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The conference aims to produce a code that will steer a course between the Regulation of Investigatory Powers Act, which permits e-mail monitoring by employers, and the Human Rights and the Data Protection acts, which protect individuals' rights to privacy.
The Information Commission has already come under fire for delays in publishing a code.
The conference will take place on 28 June in Manchester but the final formula will not be published until the end of the year.
After consulting on a draft code earlier this year, the Information Commission decided it needed more input from employees. About 90% of initial responses came from employers and organisations.
Employers argue that they need to monitor e-mail and Internet use to avoid distributing defamatory, pornographic or offensive material for which they could be liable in law.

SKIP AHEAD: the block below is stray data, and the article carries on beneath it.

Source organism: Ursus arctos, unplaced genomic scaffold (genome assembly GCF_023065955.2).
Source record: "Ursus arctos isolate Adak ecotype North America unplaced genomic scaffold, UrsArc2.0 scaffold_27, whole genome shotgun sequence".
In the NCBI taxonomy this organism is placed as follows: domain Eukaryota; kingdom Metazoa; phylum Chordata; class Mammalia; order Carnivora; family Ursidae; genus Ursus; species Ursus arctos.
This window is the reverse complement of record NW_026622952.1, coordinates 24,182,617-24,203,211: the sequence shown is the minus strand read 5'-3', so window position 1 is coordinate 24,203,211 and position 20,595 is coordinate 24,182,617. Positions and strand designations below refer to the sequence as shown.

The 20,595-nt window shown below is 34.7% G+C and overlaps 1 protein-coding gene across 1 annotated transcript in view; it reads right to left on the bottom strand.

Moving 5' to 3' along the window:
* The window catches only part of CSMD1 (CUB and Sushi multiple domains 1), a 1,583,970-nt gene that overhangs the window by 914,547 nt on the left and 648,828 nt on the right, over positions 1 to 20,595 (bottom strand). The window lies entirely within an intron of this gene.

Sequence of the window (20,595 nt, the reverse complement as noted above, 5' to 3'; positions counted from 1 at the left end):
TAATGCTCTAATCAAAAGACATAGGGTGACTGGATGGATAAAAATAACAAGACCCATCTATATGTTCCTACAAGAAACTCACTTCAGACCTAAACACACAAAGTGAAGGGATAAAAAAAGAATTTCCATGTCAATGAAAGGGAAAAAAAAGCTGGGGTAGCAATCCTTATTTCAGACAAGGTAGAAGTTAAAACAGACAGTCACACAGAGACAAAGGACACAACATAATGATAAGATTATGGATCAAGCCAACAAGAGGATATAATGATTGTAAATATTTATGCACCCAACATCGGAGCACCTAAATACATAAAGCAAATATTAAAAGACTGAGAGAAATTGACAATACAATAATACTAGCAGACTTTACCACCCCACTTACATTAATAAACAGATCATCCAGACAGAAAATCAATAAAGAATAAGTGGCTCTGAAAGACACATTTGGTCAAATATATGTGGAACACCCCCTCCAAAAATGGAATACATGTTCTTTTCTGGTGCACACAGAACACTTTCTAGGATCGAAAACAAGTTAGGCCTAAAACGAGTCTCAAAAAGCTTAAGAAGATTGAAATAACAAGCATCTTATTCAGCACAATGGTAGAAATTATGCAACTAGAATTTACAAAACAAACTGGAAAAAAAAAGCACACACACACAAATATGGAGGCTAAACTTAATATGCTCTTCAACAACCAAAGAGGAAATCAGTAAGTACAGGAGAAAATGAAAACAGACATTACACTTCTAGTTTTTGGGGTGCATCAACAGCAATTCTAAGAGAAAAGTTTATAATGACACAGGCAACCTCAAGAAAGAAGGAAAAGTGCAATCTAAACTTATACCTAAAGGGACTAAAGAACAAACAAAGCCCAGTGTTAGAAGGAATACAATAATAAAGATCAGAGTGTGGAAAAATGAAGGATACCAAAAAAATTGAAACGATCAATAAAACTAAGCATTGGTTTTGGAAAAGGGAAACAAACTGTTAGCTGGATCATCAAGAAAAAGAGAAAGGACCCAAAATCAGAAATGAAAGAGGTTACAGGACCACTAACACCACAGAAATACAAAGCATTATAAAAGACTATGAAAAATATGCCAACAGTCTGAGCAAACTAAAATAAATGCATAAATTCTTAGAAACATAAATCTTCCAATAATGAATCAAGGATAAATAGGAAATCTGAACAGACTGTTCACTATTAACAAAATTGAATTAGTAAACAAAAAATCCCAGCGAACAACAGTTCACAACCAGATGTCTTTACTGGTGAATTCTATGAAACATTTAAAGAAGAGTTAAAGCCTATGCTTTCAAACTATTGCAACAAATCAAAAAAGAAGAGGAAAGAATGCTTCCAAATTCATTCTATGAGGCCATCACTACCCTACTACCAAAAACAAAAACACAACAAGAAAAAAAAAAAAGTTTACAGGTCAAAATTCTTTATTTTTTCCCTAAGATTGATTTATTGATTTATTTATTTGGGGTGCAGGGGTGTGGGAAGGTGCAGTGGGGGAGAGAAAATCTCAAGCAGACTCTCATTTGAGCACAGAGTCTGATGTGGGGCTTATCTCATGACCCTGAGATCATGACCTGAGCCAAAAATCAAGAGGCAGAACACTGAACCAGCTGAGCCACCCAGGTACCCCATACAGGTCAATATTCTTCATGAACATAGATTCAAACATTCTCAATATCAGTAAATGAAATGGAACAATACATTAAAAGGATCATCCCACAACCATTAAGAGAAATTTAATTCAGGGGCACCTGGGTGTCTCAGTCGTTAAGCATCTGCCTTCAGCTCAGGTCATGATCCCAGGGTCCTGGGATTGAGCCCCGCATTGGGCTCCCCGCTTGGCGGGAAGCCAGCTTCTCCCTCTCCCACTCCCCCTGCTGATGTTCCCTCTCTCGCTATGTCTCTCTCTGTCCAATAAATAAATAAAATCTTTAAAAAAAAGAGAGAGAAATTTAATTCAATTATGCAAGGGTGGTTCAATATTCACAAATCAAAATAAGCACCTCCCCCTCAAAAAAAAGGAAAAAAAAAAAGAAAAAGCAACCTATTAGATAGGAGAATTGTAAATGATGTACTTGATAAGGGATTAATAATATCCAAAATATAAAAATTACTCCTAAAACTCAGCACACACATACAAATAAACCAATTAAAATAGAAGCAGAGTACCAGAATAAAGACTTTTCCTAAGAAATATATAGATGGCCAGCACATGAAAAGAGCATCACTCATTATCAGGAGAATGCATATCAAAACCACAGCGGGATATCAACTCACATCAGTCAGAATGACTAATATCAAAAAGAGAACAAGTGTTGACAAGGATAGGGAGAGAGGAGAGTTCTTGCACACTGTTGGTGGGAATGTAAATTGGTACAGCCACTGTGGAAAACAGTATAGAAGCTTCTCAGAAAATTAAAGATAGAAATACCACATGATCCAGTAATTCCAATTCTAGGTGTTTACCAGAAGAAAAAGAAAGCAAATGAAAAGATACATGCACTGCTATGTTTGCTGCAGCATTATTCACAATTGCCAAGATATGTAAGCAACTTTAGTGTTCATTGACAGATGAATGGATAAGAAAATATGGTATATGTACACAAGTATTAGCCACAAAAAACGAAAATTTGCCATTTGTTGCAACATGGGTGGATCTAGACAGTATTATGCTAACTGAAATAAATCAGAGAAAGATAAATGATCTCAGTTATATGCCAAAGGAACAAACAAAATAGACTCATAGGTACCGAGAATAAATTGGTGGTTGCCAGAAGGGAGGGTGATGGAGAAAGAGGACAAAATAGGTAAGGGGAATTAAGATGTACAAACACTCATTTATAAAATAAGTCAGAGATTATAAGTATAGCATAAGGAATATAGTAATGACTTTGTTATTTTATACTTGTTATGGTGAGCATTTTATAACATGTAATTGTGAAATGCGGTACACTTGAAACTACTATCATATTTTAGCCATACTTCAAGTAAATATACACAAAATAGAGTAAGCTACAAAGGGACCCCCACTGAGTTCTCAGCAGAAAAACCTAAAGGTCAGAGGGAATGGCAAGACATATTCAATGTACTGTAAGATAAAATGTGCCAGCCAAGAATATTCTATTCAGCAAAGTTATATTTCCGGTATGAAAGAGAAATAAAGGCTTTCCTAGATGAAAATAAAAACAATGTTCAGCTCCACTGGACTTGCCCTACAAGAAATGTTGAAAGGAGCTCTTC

The slow progress has led to accusations that the absence of guidelines has created confusion as to the extent of employers' powers to monitor staff in the workplace.
Iain Bourne, strategic policy manager at the Information Commission, said, "It is often useful to get people together so that a debate can develop in a way that e-mail doesn't always allow.
"If we can form a consensus we will end up with a better product.
"But if standards aren't set, new technology makes it easier to intrude on workers' lives in a way that is disproportionate to the need to monitor what goes on in the workplace," Bourne said.
Nigel Hickson, head of e-business at the Confederation of British Industry, said, "If employers have no rights to monitor the content of messages sent in a business environment, then it is likely that employees will be refused access to systems for private purposes at work."
"The majority of staff arrange to see people for a drink using the company telephone or e-mail system. One of the implications is that people who work will have to go off premises to an Internet cafe instead. Is that what we really want?"